The only way managers of the economy can rescue the cedi from its repeated slump against major trading currencies, especially the US dollar, is for them to embark on heavy industrialisation and get Ghanaians to consume their own products, Senior Economist at the University of Ghana, Dr. Ebo Turkson, has said.
His comments come on the back of the cedi hitting GH¢5 to US$1 this week – representing a 7 percent depreciation since beginning of the year.
In an interview with the B&FT, Dr. Turkson said depreciation of the cedi can be largely attributed to over-dependence on importation, as the macroeconomic indicators of the country remain relatively strong – hence the need to make the economy productive to shore-up the cedi.
“Our macro-indicators are alright. We have a trade surplus and inflation is low, among others. So, given these, why shouldn’t our cedi be stable? Of course, the fundamental problem has always been the structural bottlenecks. We are too import-dependent and as a country; we need to decide that we are going to consume Made in Ghana goods.
This is not necessarily directed at shunning imported goods, but rather creating demand for what is produced locally. There are a lot of potential benefits in that. Nigeria decided that they are not going to consume imported rice, they will consume their local rice to create demand for it – and they have done it. But what do we do in Ghana? We prefer the imported rice over local ones,” he said.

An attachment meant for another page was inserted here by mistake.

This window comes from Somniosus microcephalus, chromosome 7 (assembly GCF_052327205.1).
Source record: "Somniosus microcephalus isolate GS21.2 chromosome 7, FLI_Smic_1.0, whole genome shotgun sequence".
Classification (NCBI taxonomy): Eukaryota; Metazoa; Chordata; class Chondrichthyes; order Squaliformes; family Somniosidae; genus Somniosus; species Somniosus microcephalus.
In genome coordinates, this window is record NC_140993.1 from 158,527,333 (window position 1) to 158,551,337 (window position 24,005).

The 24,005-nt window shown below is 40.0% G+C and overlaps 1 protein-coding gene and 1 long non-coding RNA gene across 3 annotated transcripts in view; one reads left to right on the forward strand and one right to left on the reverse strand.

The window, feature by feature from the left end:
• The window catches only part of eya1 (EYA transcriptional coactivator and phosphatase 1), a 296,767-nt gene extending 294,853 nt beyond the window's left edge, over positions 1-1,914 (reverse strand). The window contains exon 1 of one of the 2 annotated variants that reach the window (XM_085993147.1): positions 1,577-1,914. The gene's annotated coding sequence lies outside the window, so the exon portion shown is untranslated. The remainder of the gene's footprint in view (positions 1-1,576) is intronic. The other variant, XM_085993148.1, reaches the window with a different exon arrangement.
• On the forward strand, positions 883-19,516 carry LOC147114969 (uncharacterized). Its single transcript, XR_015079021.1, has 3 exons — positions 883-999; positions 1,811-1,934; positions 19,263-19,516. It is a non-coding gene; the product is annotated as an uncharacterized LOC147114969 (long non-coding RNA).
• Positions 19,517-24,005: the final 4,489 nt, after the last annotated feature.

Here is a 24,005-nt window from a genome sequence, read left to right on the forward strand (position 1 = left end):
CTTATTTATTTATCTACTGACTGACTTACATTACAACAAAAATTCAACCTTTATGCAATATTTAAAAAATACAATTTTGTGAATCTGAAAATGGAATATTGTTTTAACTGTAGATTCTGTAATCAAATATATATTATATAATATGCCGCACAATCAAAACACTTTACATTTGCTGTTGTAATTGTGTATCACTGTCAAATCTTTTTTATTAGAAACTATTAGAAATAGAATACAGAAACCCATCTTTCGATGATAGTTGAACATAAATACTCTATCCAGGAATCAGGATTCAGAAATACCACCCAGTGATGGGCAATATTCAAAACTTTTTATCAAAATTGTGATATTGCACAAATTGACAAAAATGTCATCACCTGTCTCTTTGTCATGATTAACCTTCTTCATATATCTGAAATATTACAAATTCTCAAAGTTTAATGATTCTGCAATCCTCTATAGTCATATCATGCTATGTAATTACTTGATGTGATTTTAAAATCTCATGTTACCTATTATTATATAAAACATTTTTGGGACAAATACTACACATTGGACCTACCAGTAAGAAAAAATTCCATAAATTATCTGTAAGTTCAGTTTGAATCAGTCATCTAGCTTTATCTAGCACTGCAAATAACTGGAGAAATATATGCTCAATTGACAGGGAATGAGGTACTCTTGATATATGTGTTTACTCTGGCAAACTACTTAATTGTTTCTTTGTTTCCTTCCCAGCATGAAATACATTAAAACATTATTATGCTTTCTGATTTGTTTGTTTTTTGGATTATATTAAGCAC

Government, he urged, should take seriously its policy interventions like the One District, One Factory and Planting for Food and Jobs, as they have the potential to reduce the heavy importation of almost every essential good into the country.
If this is not done, he said, no matter the amount of dollars the central bank injects into the economy, the local currency will not remain stable.
“The One District, One Factory and Planting for Food and Jobs are very important policy interventions we need to focus on, because these are some of the ways we can reduce our reliance on imported goods. We must add value to what we produce, export higher value-addition products, and then also have more import substitutes that are produced locally.
“So, we should focus on industrialisation; we should focus on adding value to our products so that we can export. We need to also diversify and expand so that we don’t only rely on our traditional exports – of which we do not have control over their prices, and where every now and then we are at the mercy of the global market.
“Otherwise, the central bank will intervene and the cedi will become relatively stable – but when the external forces set in, which we have no control over, we will be left vulnerable,” he said.
He further urged the central bank to enforce regulations which will wipe the black market out of the system or make it unattractive; as, he argues, it is one of the main causes of cedi-depreciation.
“The black market is also part of the reasons. If you go to countries like South Africa, you cannot just change into a foreign currency like that. You need to show your passport and some documentation before. And the data that is collated by the forex bureaux are real time data for the central bank – but that is not so with the forex bureaus in Ghana.
“They can do a lot of black-market activities which the central bank will not be aware of. So, the central bank needs to enforce its regulations well, so that such activities do not thrive in the country,” he added.